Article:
Over the years, I have learned some tips, some tricks of the trade so to speak, to get a student to improve their martial arts quicker. These aren’t secrets, but they are often neglected truths, that some either ignore or forget. I can personally attest to the effectiveness of each of these tips, as I personally use them and teach them to students I instruct.
1.) Train at home – This one is preached often in schools but is seldom followed. While taking a few classes a week is fine, to truly get better and to do so faster, you need to train at home and in the school. Training just an hour a day at home (alongside standard classes) will take your martial arts to the next level.
2.) Sequence techniques – Even if you’ve thrown a thousand of the same kick, break it down starting with chambering the leg and technique and ending with retracting it and returning to the relaxed position. This will help develop proper form and make you much more apt with the techniques you’re drilling.
3.) Slow down – Performing a technique incorrectly a million times isn’t worth throwing it correctly five. Slow down your techniques, move as slow as possible with them and let speed naturally build up.
4.) Stance work – One of the most looked over parts of training is developing proper stance and learning how to fluidly move between them. A proper stance offers balance, stability, speed and strength and is the very foundation for everything else. Practice moving through the stances, they aren’t meant to be static and stationary!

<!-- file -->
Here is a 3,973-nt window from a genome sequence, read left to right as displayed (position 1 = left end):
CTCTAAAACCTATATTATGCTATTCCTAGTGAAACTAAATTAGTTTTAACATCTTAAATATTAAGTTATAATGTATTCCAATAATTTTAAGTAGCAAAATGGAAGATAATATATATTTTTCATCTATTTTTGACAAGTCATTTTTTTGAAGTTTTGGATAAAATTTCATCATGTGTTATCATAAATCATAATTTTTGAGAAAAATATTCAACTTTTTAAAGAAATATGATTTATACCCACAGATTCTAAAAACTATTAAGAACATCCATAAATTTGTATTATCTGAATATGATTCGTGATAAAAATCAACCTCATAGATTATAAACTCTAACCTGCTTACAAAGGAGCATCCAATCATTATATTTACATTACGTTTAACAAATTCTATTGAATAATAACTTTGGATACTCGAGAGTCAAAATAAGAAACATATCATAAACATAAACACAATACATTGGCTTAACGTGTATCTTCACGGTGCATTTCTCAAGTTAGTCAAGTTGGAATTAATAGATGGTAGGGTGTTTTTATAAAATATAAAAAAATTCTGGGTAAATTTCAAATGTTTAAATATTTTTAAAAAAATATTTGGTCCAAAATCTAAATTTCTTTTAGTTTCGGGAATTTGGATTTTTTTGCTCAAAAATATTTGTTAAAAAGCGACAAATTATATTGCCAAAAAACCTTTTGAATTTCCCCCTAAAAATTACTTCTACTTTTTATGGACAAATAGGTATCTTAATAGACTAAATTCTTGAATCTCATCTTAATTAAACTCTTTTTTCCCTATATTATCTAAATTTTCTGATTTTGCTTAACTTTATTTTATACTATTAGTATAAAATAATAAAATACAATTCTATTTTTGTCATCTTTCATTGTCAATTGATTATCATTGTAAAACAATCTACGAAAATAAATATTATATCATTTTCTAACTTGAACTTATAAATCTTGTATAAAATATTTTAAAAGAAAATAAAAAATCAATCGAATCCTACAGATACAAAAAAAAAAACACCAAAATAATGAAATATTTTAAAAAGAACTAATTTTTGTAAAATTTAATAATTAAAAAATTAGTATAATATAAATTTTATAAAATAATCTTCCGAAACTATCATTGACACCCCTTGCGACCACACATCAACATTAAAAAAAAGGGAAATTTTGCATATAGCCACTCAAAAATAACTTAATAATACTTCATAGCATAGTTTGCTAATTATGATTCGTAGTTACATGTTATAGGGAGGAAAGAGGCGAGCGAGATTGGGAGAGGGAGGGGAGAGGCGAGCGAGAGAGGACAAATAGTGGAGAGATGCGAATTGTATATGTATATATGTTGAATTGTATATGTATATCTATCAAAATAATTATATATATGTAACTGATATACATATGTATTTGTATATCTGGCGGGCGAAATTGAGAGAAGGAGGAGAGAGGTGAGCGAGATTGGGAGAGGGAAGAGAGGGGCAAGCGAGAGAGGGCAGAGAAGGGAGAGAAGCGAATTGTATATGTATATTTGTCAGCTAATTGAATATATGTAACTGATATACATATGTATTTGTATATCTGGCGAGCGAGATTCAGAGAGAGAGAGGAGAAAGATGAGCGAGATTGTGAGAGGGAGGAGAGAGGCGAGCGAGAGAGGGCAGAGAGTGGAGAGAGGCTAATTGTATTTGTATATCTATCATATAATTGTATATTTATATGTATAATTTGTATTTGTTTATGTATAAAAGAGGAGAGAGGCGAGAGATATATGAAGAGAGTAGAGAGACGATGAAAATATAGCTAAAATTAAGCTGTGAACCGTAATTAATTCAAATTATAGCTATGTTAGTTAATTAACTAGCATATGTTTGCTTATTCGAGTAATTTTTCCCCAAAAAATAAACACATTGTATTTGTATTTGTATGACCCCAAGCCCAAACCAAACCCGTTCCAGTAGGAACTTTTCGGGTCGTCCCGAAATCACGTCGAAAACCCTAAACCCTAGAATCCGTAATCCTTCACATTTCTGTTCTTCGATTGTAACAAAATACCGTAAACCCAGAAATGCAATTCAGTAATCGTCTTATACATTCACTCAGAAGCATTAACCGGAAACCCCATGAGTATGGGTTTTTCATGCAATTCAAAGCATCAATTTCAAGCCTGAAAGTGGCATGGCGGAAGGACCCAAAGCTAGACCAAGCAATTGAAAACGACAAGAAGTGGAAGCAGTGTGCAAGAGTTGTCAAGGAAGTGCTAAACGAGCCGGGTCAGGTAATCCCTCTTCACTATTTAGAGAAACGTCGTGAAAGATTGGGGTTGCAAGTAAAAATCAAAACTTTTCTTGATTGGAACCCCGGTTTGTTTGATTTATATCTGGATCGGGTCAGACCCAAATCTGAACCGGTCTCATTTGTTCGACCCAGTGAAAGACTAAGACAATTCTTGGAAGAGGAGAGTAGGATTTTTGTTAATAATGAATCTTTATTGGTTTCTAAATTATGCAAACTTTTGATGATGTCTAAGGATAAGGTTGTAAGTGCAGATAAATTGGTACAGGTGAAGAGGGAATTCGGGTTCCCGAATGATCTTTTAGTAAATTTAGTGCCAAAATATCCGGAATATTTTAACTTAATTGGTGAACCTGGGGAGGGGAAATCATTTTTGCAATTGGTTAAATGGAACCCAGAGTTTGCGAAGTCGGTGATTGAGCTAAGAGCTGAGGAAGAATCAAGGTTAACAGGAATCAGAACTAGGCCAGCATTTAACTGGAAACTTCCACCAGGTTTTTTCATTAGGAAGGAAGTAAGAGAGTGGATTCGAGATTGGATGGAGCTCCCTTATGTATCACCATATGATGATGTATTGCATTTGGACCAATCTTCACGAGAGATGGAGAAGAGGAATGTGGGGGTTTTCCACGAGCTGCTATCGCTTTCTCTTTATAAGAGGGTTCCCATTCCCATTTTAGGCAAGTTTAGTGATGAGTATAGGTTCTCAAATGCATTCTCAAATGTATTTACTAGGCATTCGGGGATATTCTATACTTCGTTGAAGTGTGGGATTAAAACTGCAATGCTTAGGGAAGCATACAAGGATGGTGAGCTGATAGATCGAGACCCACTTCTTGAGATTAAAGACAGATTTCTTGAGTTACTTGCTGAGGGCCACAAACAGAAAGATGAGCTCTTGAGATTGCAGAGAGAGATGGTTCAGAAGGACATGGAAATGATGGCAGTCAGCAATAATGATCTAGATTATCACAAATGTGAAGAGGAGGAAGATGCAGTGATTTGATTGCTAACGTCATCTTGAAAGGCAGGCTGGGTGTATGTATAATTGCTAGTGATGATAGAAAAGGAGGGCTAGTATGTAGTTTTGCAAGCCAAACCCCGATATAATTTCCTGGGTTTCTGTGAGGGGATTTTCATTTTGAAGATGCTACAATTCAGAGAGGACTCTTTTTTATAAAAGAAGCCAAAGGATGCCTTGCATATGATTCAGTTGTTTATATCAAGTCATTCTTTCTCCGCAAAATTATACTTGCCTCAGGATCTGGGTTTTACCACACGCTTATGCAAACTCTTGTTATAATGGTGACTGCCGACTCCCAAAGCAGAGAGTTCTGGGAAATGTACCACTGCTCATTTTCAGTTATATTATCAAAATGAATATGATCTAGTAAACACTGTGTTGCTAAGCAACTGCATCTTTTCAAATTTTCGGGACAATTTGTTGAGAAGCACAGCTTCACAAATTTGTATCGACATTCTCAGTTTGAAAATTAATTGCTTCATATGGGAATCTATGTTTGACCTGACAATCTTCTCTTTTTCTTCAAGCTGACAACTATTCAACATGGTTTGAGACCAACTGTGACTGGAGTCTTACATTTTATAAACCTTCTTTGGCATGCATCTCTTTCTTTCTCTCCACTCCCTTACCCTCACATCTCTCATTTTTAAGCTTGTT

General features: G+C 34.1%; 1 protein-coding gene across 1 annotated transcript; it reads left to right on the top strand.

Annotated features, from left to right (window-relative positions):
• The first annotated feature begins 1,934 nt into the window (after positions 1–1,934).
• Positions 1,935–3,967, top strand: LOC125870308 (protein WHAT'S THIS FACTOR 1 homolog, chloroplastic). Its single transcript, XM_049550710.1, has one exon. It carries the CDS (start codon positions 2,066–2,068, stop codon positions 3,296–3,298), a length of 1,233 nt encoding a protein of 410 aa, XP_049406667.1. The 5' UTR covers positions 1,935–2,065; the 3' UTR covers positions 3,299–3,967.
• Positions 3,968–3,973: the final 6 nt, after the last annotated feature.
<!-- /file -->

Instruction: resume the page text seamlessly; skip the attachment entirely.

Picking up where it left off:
5.) Train with weights – This doesn’t mean you need to get “jacked,” but adding long lean muscle to the body helps in every avenue of martial arts. Throwing punching while holding weights or with weighted wrist bands, kicks with weighted anklets et cetera… improve speed and strength, while building muscles and stability.
6.) Hit pads and bags – Having great techniques means nothing if you don’t know what it feels like to hit something and can’t target your shots. Bag and pad work cannot be overstated, it teaches you more in a one-hour session than punching air for a year can.
7.) Break down kata – Break down kata into sections of three to five movements and once you’ve learned those work on the second set and so on. Once you know each section, combine th0em into six to ten part sections and continue doing this until you know the entire kata.
8.) Use your hips and waist – utilize your hips and waist in every technique, shifting from side to side as needed and with each movement.